Algebra is a way of generalizing arithmetic. It uses letters called variables to represent any value in a given formula so that it becomes a general formula that can be applied to all numbers. In Algebra I we only study problems that use the real number system. Just like it sounds, it is a bunch of numbers that we use in real life and it excludes only the imaginary numbers.
Algebra 2,

Algebra 2

A primary goal of Algebra 2 is for students to conceptualize, analyze, and identify relationships among functions. Students will develop proficiency in analyzing and solving quadratic functions using complex numbers. Students will investigate and make conjectures about absolute value, radical, exponential, logarithmic and sine and cosine functions algebraically, numerically, and graphically, with and without technology. Students will extend their algebraic skills to compute with rational expressions and rational exponents. Students will work with and build an understanding of complex numbers and systems of equations and inequalities. Students will analyze statistical data and apply concepts of probability using permutations and combinations. Students will use technology such as graphing calculators. Students will analyze situations verbally, numerically, graphically, and symbolically. Students will apply mathematical skills and make meaningful connections to life's experiences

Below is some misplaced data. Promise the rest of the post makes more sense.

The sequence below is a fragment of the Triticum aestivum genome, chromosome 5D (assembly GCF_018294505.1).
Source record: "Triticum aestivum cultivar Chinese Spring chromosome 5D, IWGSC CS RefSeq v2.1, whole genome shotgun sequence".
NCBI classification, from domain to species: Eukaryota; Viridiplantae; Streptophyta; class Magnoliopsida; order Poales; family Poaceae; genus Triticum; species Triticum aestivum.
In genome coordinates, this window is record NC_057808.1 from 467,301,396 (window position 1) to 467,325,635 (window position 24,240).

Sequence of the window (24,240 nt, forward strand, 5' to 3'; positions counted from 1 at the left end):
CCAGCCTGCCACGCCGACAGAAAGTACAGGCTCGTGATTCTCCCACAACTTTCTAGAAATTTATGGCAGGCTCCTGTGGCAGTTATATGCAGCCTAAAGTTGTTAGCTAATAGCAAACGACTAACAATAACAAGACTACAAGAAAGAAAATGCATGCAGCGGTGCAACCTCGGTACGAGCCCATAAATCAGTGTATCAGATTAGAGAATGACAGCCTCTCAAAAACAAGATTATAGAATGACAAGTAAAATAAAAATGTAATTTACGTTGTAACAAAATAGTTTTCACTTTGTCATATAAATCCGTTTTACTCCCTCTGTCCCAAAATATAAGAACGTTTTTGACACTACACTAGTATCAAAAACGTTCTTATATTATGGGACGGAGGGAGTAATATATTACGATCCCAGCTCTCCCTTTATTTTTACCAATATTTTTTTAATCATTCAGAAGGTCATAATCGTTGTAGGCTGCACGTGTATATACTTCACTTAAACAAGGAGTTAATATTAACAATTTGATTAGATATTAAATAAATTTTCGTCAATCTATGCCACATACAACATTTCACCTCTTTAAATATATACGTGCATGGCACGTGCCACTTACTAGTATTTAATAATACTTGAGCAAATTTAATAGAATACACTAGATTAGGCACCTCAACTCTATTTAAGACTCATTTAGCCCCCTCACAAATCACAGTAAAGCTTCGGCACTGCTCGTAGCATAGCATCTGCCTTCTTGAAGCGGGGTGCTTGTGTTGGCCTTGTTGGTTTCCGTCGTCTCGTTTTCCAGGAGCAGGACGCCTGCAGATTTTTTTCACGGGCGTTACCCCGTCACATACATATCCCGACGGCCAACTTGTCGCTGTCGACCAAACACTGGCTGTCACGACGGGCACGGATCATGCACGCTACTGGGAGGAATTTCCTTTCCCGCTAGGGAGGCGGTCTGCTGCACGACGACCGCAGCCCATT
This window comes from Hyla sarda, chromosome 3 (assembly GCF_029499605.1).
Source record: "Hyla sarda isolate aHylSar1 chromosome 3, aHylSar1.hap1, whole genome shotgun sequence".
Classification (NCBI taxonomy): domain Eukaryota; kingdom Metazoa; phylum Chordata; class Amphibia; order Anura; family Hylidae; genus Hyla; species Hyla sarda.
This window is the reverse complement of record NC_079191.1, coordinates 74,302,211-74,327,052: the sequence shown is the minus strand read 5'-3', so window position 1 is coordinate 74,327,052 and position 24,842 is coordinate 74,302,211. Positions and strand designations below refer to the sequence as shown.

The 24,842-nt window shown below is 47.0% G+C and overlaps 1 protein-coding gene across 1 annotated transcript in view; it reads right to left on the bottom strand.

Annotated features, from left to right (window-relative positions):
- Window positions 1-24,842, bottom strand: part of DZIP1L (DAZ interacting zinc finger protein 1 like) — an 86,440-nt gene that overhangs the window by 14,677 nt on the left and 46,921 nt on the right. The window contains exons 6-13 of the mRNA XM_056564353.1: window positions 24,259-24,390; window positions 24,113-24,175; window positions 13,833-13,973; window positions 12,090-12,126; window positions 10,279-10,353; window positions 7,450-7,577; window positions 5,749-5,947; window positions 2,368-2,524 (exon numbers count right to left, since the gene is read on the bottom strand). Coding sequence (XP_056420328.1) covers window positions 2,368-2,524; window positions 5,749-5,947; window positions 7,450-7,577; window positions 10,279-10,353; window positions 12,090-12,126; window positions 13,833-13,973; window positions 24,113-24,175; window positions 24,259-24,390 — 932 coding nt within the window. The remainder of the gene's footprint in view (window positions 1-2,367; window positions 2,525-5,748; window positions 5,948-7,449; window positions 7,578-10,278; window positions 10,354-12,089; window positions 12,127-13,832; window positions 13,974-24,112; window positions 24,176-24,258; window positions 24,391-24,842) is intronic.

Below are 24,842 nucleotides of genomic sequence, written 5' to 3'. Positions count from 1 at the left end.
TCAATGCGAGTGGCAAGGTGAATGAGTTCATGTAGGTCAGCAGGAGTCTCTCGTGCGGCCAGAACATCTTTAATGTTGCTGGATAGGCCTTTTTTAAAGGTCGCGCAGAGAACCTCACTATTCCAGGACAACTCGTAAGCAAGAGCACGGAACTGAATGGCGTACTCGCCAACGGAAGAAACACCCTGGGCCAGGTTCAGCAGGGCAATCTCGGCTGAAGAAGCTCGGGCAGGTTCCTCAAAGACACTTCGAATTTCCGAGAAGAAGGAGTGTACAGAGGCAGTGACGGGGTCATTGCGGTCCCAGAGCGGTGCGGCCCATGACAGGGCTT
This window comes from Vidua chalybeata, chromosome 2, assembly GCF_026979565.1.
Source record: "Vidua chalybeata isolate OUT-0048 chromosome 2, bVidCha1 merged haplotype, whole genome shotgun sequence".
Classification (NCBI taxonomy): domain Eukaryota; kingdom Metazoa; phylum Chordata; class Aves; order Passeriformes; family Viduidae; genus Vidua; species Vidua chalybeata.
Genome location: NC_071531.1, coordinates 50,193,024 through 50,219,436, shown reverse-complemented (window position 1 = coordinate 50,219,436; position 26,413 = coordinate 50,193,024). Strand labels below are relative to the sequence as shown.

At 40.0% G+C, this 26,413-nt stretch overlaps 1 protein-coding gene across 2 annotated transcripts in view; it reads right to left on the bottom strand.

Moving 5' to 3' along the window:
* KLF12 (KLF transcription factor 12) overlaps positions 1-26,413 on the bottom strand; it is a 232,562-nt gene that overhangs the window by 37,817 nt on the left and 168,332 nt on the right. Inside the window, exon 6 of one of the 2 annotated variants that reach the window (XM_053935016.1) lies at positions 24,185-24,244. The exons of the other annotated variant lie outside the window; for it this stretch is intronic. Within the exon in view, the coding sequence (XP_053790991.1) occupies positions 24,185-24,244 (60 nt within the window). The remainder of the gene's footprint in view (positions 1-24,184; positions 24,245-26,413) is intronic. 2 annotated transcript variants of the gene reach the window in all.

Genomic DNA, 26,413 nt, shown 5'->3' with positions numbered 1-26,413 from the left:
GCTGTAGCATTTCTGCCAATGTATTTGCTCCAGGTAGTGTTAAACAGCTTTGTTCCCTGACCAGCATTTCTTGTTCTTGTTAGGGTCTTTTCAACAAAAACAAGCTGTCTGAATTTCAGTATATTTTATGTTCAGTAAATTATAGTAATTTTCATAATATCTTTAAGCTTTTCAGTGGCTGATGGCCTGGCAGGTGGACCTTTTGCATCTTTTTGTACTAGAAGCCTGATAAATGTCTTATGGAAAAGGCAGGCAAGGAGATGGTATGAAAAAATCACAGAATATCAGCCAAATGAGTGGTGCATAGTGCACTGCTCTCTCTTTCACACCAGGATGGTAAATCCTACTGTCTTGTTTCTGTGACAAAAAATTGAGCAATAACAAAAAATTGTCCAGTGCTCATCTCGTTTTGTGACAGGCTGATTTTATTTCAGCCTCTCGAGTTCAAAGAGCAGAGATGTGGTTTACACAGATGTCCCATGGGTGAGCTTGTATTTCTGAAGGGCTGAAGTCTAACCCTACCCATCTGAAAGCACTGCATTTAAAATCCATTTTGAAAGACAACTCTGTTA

Calculus,

Calculus

Calculus is the study of 'Rates of Change'. Calculus as we know it today was developed in the later half of the seventeenth century by two mathematicians, Gottfried Leibniz and Isaac Newton. There are two main branches of calculus: Differential Calculus and Integral Calculus. Differential calculus determines the rate of change of a quantity, integral calculus finds the quantity where the rate of change is known.
Geometry,

Geometry

Geometry is designed to emphasize the study of the properties and applications of common geometric figures in two and three dimensions. It includes the study of transformations and right triangle trigonometry. Inductive and deductive thinking skills are used in problem solving situations, and applications to the real world are stressed. It also emphasizes writing proofs to solve (prove) properties of geometric figures.
Physics,

Physics

A calculus-based study of the basic concepts of physics. Topics include vector algebra, kinematics, dynamics of single and many-particle systems, gravitation, energy, momentum, conservation laws, circular and rigid body motion, elasticity, fluid mechanics, thermal equilibrium, temperature, and the laws of thermodynamics with applications to ideal gases and thermodynamic processes.
Prealgebra,

Prealgebra

In Prealgebra we usually explore mathematical concepts that are foundational for success in algebra including algebraic expressions, integers, equations, decimals, fractions, ratios, proportions, percents, area, volume, and probability.